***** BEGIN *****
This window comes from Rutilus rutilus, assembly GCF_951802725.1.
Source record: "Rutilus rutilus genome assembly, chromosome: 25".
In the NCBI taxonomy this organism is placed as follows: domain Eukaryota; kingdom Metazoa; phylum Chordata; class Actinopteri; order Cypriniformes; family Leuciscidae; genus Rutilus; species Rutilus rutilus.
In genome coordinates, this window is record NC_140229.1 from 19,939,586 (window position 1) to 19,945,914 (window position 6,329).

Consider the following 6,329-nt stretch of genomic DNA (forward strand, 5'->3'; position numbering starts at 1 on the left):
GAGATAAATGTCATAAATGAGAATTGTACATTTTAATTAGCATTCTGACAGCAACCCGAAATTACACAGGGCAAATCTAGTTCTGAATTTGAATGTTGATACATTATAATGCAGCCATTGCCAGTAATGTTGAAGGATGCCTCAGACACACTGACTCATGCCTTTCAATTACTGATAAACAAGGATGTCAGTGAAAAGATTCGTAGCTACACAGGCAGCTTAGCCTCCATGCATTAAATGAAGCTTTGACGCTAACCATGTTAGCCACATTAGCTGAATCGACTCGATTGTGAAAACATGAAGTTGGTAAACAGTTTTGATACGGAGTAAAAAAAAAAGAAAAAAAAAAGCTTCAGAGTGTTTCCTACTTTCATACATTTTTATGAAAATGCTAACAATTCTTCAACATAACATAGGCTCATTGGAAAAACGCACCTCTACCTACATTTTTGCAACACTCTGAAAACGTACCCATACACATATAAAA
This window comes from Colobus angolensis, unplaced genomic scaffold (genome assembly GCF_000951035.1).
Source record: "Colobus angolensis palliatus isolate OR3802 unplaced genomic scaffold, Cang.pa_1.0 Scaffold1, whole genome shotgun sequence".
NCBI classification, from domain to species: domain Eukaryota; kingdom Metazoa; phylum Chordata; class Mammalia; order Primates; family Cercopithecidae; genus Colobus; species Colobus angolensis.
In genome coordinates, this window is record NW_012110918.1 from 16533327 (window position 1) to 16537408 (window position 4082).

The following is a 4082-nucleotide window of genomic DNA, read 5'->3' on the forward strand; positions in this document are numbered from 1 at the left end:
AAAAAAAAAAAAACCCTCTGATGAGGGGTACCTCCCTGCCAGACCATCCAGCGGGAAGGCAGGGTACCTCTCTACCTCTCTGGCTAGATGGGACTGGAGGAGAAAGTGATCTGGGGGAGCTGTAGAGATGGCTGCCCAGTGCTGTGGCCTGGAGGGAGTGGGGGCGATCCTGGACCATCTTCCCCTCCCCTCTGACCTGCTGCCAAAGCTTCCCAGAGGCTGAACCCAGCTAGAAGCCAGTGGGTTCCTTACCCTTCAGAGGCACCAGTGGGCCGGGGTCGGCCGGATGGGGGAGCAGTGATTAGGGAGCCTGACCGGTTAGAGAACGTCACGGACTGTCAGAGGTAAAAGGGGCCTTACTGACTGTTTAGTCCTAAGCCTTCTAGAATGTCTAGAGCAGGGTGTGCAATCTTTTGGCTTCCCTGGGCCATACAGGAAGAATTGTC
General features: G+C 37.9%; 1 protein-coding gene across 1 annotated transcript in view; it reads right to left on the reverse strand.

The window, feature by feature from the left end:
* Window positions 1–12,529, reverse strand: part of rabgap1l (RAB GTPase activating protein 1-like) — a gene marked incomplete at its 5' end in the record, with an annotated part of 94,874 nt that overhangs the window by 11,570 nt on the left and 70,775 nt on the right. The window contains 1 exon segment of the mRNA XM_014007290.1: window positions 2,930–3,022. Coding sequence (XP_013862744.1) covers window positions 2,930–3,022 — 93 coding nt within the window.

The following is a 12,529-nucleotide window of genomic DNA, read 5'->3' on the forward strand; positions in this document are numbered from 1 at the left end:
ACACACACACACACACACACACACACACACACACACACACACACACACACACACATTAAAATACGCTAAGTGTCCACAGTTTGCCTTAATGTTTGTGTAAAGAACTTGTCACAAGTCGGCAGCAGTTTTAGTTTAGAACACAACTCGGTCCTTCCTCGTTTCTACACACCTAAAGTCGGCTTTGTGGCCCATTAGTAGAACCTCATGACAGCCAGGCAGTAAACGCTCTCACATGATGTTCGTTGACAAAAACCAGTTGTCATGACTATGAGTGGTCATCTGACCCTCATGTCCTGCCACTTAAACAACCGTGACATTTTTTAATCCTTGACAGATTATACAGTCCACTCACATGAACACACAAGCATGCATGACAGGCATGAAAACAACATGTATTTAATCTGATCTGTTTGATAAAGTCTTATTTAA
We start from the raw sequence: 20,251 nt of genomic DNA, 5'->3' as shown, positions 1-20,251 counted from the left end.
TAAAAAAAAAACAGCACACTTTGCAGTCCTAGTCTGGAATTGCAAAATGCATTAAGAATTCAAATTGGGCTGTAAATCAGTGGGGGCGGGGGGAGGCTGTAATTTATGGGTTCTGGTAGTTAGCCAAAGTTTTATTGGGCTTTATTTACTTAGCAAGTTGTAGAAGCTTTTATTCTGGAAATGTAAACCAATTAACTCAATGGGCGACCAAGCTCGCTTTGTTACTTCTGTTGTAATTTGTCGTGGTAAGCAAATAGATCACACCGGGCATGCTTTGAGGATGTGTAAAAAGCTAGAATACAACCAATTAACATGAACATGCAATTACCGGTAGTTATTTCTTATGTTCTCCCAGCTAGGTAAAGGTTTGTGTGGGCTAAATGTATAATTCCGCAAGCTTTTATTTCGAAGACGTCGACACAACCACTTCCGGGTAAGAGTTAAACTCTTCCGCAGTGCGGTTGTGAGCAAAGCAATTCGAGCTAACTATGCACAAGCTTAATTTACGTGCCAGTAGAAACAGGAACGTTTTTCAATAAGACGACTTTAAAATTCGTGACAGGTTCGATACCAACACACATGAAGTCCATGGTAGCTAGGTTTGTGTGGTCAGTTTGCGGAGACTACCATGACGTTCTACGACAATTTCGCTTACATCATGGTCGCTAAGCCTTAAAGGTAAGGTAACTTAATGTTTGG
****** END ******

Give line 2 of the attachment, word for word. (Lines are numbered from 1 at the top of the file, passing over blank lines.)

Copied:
Source record: "Rutilus rutilus genome assembly, chromosome: 25".